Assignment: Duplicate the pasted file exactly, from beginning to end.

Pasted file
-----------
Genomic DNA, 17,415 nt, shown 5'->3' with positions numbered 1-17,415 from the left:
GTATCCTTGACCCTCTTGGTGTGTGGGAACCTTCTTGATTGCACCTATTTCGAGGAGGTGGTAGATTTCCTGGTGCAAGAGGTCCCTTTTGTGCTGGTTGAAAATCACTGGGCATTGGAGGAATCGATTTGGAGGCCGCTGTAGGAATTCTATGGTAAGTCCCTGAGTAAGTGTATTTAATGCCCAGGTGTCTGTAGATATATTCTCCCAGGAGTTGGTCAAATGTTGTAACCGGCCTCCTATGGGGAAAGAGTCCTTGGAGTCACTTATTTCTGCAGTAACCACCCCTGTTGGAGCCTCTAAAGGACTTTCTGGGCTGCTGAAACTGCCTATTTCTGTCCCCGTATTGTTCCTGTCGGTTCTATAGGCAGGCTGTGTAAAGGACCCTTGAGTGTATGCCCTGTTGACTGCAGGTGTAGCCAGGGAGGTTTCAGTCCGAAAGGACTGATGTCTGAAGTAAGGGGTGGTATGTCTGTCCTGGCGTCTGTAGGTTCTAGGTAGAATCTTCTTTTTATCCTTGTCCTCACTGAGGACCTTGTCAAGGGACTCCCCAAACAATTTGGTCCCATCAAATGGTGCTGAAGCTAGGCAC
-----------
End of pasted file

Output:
Genomic DNA, 17,415 nt, shown 5'->3' with positions numbered 1-17,415 from the left:
GTATCCTTGACCCTCTTGGTGTGTGGGAACCTTCTTGATTGCACCTATTTCGAGGAGGTGGTAGATTTCCTGGTGCAAGAGGTCCCTTTTGTGCTGGTTGAAAATCACTGGGCATTGGAGGAATCGATTTGGAGGCCGCTGTAGGAATTCTATGGTAAGTCCCTGAGTAAGTGTATTTAATGCCCAGGTGTCTGTAGATATATTCTCCCAGGAGTTGGTCAAATGTTGTAACCGGCCTCCTATGGGGAAAGAGTCCTTGGAGTCACTTATTTCTGCAGTAACCACCCCTGTTGGAGCCTCTAAAGGACTTTCTGGGCTGCTGAAACTGCCTATTTCTGTCCCCGTATTGTTCCTGTCGGTTCTATAGGCAGGCTGTGTAAAGGACCCTTGAGTGTATGCCCTGTTGACTGCAGGTGTAGCCAGGGAGGTTTCAGTCCGAAAGGACTGATGTCTGAAGTAAGGGGTGGTATGTCTGTCCTGGCGTCTGTAGGTTCTAGGTAGAATCTTCTTTTTATCCTTGTCCTCACTGAGGACCTTGTCAAGGGACTCCCCAAACAATTTGGTCCCATCAAATGGTGCTGAAGCTAGGCAC